Just one “great” idea of endless rear-end slapping on-stage has made me feel disgusted and wanting to leave immediately as it resembled more to a cheap circus show than to a high art of ballet and opera (or am I missing out here on those very “modernizing” parts of the ballet which were supposed to “upgrade” the “outdated” Mozart’s art “up” to the heights of “modern ballet admirers”????). The only reason that stopped me from leaving after the few minutes when the show began was that there were people sitting on my way, so I decided to wait it out and leave during the intermission. What I eventually ended up doing was just to look away from the stage and enjoy the recorded opera that was played – not to spoil the divine harmony of music and truly divine sounds of opera singers.
So the bottom line here – it was a cheap trick to play: to strip one of the most complex, beautifully thought and decorated Mozart’s operas of virtually everything – its costumes, decorations, the characters on stage lacked any hints of characters and on the top of all those “surprises” – to boldly claim it to be a BALLET, whereas ballet as such was non-existent (unorganized sequences of poorly organized moves cannot be called a ballet – unless it is a so-called “modern” ballet (?).
My question here is why such treasure of truly divine height as Mozart’s Magic Flute was so openly and boldly stripped of all the “magic” and sold to us as a ballet when it fact, there was really neither “magic” nor “ballet”? (Which was only confirmed by other people leaving the performance whose little conversations I could overhear on my way to metro). Is there anything sacred left?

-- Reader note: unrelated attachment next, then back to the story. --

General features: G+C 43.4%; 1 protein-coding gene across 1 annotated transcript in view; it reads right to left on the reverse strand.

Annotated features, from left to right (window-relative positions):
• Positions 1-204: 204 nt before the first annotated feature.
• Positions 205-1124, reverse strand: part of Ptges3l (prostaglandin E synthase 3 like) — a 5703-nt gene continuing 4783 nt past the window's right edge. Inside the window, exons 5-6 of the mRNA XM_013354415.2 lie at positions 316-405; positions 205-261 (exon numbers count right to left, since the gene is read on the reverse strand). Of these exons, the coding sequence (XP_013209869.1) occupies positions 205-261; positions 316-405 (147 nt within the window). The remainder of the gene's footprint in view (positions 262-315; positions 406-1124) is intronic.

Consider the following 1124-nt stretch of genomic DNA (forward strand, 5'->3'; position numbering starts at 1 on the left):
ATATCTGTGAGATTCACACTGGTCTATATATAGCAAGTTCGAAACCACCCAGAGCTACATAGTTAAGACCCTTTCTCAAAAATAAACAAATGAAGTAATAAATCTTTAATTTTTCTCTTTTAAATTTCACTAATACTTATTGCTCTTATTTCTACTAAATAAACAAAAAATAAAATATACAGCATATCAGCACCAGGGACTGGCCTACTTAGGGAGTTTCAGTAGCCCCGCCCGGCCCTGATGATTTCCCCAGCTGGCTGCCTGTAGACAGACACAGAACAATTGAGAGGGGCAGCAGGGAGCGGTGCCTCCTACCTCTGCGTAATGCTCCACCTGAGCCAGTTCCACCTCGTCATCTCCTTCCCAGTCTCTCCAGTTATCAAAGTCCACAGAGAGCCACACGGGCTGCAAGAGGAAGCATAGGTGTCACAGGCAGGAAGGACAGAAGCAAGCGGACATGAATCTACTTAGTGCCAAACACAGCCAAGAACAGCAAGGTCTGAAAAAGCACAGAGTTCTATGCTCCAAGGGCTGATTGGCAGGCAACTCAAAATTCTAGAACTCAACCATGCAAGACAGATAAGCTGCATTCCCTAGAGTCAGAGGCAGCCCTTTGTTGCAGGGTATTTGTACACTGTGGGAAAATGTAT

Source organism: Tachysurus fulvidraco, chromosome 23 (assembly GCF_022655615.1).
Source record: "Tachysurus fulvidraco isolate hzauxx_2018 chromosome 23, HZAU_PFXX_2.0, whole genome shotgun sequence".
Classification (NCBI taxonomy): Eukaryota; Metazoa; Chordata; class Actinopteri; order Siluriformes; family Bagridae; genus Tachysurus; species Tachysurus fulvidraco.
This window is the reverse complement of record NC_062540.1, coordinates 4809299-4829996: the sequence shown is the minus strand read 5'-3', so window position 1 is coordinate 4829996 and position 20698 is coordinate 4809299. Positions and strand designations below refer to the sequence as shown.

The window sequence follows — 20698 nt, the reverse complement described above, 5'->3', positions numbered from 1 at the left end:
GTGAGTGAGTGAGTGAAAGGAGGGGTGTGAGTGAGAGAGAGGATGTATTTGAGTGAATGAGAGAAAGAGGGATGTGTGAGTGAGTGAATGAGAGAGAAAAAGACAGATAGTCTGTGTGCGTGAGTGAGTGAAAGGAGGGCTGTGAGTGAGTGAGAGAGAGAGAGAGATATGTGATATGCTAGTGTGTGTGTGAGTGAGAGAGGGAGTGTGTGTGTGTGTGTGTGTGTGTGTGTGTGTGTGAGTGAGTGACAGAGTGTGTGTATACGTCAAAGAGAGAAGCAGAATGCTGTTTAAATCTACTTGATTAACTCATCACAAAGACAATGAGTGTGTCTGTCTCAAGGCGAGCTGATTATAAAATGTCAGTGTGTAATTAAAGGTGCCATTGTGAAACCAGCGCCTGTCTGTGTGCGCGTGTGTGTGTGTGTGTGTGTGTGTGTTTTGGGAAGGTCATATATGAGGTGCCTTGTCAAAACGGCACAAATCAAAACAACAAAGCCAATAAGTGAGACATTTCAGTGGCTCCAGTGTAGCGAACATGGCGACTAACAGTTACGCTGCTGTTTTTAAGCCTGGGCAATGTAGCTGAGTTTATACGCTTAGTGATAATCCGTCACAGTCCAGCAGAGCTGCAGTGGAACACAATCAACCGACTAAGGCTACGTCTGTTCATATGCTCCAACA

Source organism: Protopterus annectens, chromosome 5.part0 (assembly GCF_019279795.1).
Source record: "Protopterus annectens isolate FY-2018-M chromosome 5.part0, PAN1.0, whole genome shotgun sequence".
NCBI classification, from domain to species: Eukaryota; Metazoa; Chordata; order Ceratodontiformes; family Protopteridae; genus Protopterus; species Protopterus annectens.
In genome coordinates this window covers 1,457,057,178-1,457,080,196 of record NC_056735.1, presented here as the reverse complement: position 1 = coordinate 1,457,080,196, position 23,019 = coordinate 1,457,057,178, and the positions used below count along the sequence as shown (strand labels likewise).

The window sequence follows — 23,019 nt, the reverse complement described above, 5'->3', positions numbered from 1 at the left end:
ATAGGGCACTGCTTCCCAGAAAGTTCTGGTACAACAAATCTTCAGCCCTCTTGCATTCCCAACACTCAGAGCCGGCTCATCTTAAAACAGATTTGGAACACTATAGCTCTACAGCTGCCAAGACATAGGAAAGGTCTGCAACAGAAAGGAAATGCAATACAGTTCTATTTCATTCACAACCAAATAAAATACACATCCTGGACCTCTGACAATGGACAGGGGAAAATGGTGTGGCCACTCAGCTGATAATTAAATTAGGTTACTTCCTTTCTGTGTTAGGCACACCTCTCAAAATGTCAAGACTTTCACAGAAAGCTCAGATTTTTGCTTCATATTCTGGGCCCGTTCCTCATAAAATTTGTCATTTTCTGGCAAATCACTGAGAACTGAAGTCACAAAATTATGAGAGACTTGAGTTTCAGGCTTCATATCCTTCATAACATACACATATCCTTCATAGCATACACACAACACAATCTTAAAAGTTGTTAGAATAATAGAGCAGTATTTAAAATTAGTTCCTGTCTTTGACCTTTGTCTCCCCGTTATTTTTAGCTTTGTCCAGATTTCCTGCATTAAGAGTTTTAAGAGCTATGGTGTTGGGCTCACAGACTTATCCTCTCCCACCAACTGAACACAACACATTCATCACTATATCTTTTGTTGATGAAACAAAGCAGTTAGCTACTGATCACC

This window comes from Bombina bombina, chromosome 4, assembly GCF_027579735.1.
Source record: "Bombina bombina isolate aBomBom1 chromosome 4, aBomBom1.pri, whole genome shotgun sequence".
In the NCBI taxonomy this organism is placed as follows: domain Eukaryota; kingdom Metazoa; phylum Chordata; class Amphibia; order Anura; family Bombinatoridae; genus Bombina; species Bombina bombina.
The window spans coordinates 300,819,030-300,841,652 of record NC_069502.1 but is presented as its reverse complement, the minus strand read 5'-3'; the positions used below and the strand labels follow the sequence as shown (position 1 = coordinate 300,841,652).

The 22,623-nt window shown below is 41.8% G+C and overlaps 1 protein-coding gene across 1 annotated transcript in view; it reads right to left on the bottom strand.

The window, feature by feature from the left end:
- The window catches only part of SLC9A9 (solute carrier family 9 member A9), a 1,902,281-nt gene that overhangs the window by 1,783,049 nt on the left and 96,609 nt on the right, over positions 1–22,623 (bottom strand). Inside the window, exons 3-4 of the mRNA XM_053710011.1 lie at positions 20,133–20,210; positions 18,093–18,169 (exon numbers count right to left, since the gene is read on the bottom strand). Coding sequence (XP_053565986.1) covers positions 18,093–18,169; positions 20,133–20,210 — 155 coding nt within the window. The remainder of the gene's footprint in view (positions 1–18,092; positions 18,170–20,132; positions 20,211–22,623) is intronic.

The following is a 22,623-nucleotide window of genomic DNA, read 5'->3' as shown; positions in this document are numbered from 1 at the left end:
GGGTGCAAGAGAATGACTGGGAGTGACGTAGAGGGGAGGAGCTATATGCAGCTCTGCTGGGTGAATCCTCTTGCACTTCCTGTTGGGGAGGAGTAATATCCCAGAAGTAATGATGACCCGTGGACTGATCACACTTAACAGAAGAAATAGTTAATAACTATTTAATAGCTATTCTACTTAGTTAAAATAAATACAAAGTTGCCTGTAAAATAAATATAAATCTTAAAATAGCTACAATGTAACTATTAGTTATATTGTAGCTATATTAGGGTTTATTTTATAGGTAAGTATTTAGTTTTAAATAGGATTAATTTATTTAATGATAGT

Posted 03 November 2003 - 08:37 AM
I am sorry that you didn't enjoy it but I'm guessing the choreographer would be happy that he was able to provoke reactions and discussion at both ends of the spectrum.
Did you leave at intermission?
Posted 03 November 2003 - 08:42 AM
Posted 03 November 2003 - 10:00 AM
I guess, I know who was that person posting from Almaty. I am pretty sure it is someone who's moved to Almaty and is now working at the Health Unit of the US Embassy - exactly where I used to work.
And YES, i did rush out as soon as the intermission began. I'd like to add that i am not a kind of a person who faints as she sees some "naughtyness", I am sure that Mozart himself would like that and found it amusing. However, endless emphasis on those tricks guided me to impression that what was going on on stage - rather belong to a circus show than to a ballet.
Another point i'd like to make - if you remove decorations, music and even costumes from such ballets like Swan Lake, La Serenade, Giselle - it will be clear to anyone at least remotely familiar with ballet what is exactly being present it - just by looking at the choreographical ornament (i'm not sure if such term exists in English). The opera in this given case was used merely as a "soundtrack" to a choreography which made me think of a comparison to a "constipated choreographical imagination" - AND I CAN'T TELL YOU HOW SORRY I WAS MYSELF IN THE FIRST PLACE HAVING ALL THAT DISCOVERED
Nonetheless - a little story for a finishing line (for tutu14) and i'll be done for now:
A famous Russian poet of the XIX century Alexander Pushkin (also referred often as a father of modern Russian language) - was a great admirer and frequent visitor of the ballet performances. One night a dancer XYZ that he wasn't really fascinated about was especially bad, so he gave her a few whistles (NB: In Russia, unlike in some other (mostly Western) countries, whistling is considered to be a sign of disapproval and dis-liking). Some bolding man turned to the brilliant poet and hissed at him something nasty for those whistles. Pushkin's reply was: I'd slap your head for that, but I don't want XYZ think that i'm applauding her"
It is great to be back!